The Banana-pocalypse… It’s Coming

Monoculture is defined as “the cultivation or growth of a single crop or organism, especially on agricultural or forest land.” The first time I remember hearing about monoculture was when I read Michael Pollan’s The Botany of Desire back around 2001. Monoculture is a big deal in agriculture, and it just may become a household word for Americans of all persuasions in the near future…

If you’ve ever driven through Iowa and looked out the window to see clean, identical rows of corn extending all the way to the horizon… that’s what monoculture looks like. Likewise, if you’ve driven through Kansas and seen amber waves of grain, waving uniformly as far as the eye can see… that was monoculture as well.


The Dangers of Monoculture

Monoculture is widely viewed as a bad idea because it means that we invest heavily in one variety of crop, putting all of our proverbial eggs into one basket. If a pest or disease comes along and attacks that chosen variety, we’re simply out of luck, as all of our resources were sunk into that single variety, and now it has a big problem.

History has demonstrated the danger of monocultures several times, most famously in Ireland during the Great Famine of the 1840s.

Ireland invested heavily in the potato during the 18th and 19th centuries. Ireland’s rural poor were especially dependent on the potato as their primary staple. In the mid 1840s, a fungus called Potato Blight (Phytophthora infestans) made its way from South America, to North America, and on to Europe. Within only a few years, potato blight had spread worldwide. Crops were lost on many continents, but the effects were most devastating in Ireland, where potatoes had been commonly grown in monoculture. The disease wiped out a significant portion of the potato harvest for several consecutive years, and hundreds of thousands of Ireland’s poor starved to death.

And this was in the 1840s, before steam-powered railroads and ships were widely adopted – long before commercial flight. But even back then, it took an aggressive fungus about 2 years to travel from South America, north to the U.S., and across the Atlantic to Europe – with horse-drawn wagons and wind-powered clipper ships as its only helpers.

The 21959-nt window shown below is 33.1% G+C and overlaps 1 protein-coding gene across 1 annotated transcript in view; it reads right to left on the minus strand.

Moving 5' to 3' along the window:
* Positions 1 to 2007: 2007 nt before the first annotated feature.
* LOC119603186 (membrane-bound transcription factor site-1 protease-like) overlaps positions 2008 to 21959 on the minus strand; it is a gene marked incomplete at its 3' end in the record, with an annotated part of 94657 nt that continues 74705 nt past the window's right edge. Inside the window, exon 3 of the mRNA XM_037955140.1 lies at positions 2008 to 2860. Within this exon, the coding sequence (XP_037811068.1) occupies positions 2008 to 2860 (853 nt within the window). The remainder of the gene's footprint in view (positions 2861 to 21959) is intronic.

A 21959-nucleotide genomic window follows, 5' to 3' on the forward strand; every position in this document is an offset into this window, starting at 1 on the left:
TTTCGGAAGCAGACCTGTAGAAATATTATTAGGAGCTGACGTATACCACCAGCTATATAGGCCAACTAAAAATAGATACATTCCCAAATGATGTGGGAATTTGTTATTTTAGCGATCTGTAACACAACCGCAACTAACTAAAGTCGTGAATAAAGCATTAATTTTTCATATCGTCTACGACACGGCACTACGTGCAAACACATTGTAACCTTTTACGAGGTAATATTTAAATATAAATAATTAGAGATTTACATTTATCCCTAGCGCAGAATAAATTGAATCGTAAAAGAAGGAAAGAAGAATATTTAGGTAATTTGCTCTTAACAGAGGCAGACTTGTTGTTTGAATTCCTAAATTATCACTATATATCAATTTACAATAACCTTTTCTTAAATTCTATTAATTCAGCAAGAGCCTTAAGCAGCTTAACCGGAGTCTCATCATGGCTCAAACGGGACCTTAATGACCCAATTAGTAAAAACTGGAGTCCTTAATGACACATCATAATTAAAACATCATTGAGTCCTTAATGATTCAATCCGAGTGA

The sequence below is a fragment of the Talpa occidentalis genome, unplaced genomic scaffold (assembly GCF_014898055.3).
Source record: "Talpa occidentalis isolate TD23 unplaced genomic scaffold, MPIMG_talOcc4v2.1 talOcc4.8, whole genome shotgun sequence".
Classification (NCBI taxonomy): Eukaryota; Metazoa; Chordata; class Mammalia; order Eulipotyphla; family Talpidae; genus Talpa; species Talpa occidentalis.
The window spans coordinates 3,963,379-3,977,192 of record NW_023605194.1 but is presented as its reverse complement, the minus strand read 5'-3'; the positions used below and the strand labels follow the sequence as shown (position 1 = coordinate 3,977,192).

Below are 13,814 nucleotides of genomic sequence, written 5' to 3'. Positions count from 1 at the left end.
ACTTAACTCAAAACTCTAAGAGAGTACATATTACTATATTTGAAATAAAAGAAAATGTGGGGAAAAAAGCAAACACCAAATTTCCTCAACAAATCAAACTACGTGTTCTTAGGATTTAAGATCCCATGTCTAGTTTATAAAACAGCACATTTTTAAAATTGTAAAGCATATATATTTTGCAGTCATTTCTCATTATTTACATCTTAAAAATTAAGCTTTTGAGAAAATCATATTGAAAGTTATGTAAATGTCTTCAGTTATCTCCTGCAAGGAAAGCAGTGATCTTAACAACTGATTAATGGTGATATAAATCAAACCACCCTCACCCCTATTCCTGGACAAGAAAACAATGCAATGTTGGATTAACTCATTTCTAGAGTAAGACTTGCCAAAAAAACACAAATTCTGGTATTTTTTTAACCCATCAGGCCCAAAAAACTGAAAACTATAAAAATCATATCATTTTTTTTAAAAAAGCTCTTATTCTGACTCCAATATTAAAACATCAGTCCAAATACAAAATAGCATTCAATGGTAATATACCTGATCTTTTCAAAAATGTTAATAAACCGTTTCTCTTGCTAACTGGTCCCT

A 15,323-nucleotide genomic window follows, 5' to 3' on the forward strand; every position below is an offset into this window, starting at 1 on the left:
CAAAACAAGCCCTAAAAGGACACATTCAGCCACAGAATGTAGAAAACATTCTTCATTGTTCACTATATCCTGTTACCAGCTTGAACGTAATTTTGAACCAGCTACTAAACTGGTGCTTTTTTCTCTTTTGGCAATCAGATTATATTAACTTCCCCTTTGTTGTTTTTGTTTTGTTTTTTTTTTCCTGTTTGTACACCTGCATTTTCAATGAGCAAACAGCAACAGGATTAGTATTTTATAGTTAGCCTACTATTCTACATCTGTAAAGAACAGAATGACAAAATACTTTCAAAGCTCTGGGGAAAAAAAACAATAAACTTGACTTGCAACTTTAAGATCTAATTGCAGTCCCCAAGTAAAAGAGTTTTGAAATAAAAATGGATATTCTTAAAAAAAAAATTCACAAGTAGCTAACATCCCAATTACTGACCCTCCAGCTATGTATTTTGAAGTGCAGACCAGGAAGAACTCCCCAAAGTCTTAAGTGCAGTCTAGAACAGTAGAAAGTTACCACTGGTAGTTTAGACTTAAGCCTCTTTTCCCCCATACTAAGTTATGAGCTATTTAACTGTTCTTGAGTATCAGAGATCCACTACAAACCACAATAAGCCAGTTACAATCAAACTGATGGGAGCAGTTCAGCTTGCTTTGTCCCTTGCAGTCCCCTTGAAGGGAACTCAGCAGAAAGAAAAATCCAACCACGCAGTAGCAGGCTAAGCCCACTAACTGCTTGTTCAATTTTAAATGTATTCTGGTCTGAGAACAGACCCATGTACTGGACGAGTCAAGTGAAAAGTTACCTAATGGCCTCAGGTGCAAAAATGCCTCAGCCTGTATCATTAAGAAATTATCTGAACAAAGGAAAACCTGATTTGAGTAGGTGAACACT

Similar scenarios have played out over time – and some of them have happened very close to home. 100 years after the Great Famine in Ireland, Victoria oat blight swept through oat monocultures in the United States. And then in the 1970s, southern corn leaf blight spread through the U.S. These are examples of monocultures being targeted by a single, well-adapted pathogen, right here in America.

In the 1950s, monocultures of Gros Michel bananas were famously obliterated by Panama disease on banana plantations around the world from South America, to Africa and Australia.

Despite history’s repeated lessons on this subject, in today’s industrial agriculture environment monoculture is perfectly commonplace. Genetic modification of crops lends itself to monoculture, as endless fields of beans and grain can be modified to resist one specific pesticide or herbicide, enabling cost-effective weeding and pest treatment from crop-dusting planes overhead. The result is exactly the scenario about which history has repeatedly warned us. While the modified crops are resistant to a controlled substance manufactured in a lab, they are abnormally susceptible to naturally occurring pathogens. Any one pathogen that adapts to prey on the monocultured crop can run rampant, free from the natural checks and balances present in a diverse ecosystem.

History Repeats Itself

And according to the journal PLOS Pathogens from the Public Library of Science, we may be on the verge of another global monoculture backfire today. On November 19th, they published a study detailing the legacy of the Panama disease disaster, one generation later. The Gros Michel banana variety, which had been reproduced around the world by tissue cloning, slowly gave in to Panama disease around the world in the middle of the 20th century. To beat the Panama disease pathogen, banana growers identified a different variety that was resistant to the disease, and they began to produce that alternate variety, the Cavendish, in place of the failing Gros Michel. No significant changes were made in the method of production – only the variety of banana was changed.

Who would have guessed it? The pathogen behind Panama disease (since identified as Fusarium oxysporum) has naturally adapted to target the new Cavendish variety of bananas. First identified in the 1990s, the new strain of Panama disease (Tropical Race 4) has wiped out banana plantations in Taiwan, China, Indonesia, Malaysia, Australia, the Philippines, Jordan, Pakistan, and Lebanon. The Cavendish currently represents 99 percent of the global banana market. And, it seems that its time is limited. With no known controls, it’s only a matter of time before the banana plantations of Latin America are infected with the new strain of Panama disease.